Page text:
Imagine, if you will, a huge Roman sports arena, the crowd booming loud and large and gladiators charging around in chariots. Or being chased by chariots. A frenetic and violent scene, full of colour and guts and bloody-mindedness. That, dear reader, is what the Reading CC 25 time trial felt like…
Well, actually, we were west of Reading on a section of the A4 called Bath Road not far from Aldermaston, where warheads for Trident missiles get assembled. And, like a missile, +RichardM and myself intended to launch ourselves on the green Calfee tandem around the course at top speed. And why not? The H25/1 course is one of the faster non-dual carriageway time trial courses in the south, so it has the dual appeal of being both rapid and relatively easy on the eye.
Our very first 25-mile race was on this course and yielded a sub hour time, 58:43, in spite of overshooting one roundabout (“You see that nice marshal in hi-viz?” “Er, no. Oops”). So, going off-course aside, we were hopeful of a decent time. There was a slight alteration the original course. A cycle lane had been put in at the west end and so the turnaround was a little earlier. Really minor change and the course is now known as the H25/1A.
So, to the start line. Some bothersome Velotoze shoe covers had precluded our structured turbo warm up, but no bother, we felt good and ready. Ready enough to decline the offer of being held up on the start line. Not such a great decision, as we struggled to clip in after we pushed off and lost a few seconds in that moment.
OK, let’s rewind a little. Tandem time trialling is a very niche activity. Often we are the only entrants, but the £20 prize had attracted a second machine. This machine was a stunning-looking steel tandem trike. Yes, trike. We’d looked at the results of the team riding it on the CTT website and they were good.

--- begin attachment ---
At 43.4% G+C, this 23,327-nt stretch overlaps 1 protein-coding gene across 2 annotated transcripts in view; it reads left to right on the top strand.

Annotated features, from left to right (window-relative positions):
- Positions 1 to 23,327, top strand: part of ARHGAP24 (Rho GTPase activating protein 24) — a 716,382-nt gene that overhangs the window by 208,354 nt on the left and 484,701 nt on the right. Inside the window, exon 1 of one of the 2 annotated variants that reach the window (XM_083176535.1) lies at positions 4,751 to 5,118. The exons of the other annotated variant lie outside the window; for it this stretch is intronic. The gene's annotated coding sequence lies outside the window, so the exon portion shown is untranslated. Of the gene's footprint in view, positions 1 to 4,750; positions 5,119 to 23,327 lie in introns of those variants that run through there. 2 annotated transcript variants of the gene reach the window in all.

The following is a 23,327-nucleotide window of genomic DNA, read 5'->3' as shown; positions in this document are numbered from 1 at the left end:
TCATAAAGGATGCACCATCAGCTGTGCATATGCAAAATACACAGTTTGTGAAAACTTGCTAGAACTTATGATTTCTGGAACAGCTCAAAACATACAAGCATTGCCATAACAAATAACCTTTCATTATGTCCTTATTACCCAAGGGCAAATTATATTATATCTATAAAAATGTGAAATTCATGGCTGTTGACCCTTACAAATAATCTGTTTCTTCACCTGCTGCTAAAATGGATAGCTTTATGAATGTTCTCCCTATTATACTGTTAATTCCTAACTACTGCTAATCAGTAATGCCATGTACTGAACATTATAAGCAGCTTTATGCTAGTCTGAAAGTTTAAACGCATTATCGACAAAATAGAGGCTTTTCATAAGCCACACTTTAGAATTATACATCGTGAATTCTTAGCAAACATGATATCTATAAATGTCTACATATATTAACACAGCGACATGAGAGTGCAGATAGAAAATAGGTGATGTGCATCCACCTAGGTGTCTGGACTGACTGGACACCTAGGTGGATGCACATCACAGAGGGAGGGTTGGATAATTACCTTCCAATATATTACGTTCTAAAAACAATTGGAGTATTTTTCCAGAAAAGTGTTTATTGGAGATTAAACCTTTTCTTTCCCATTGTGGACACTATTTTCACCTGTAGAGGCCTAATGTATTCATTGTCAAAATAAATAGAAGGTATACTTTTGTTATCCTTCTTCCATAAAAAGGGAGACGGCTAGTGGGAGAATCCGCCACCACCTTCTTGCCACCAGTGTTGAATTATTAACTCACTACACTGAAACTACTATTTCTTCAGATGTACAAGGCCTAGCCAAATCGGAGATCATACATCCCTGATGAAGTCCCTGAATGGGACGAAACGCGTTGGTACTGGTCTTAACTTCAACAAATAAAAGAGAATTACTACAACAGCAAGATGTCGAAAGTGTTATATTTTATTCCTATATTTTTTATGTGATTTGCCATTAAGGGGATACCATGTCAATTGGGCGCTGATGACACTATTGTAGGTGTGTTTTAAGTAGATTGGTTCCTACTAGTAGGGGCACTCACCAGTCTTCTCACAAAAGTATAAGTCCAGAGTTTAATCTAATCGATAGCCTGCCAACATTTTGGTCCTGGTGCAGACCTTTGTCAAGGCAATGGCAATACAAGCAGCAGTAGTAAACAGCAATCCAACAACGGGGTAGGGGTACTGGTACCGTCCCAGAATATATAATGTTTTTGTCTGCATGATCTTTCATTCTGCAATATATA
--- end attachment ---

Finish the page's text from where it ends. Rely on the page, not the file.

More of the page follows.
Back in the race we set off with Richard joking that he felt we were going to be chased down by what felt like a chariot from the movie Gladiator.
Whilst I was deeply grateful that our rivals were not equipped with bows, arrows, swords and other brutal weapons, I did get the sense that they were breathing down our necks. At the six-mile point there is a turnaround at a roundabout and as we came back we saw the chariot, I mean trike, approaching it. They were definitely getting closer. At the next turnaround, there was no sign. Could we have gained ground? I knew that they were closing because they must have been on the roundabout when we exited it. Darn, overtaken at halfway was not a good look. We were now going back into a slight headwind, which was miserable, but we held on. 13, 14, 15, 16, 17 miles. It wasn’t until the 18th mile that we succumbed to the three-wheeler.
Cool and calm lawyer by day, Richard is an emotional racer and he reacted with a passion. The trike moved ahead of us, but I could feel in the pedals his desire to bring them back. And I looked to raise my game, too. Try as we did, we could only slow down the growth in the gap between us. This was partly down to their strength and good aero positions, but also we had no less than five hold ups for traffic. At one point a van more or less parked in front of us causing a near dead stop. This was suboptimal, to say the least, but part and parcel of racing on the open roads. It can happen, but this was an unusual number of interruptions. Even without them, our competitors would have beaten us, probably by 15 seconds or so. Hats – or should I say helmets – off to them.
Our time was 59:21, them 58:02. Disappointing in a sense, but looking at all the results that day, only about half went under the hour. So, not bad really. That’s it. Exit, pursued by a tandem trike.
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"You will always be in our hearts and on our roads." - @Giro d'Italia on Michele Scarponi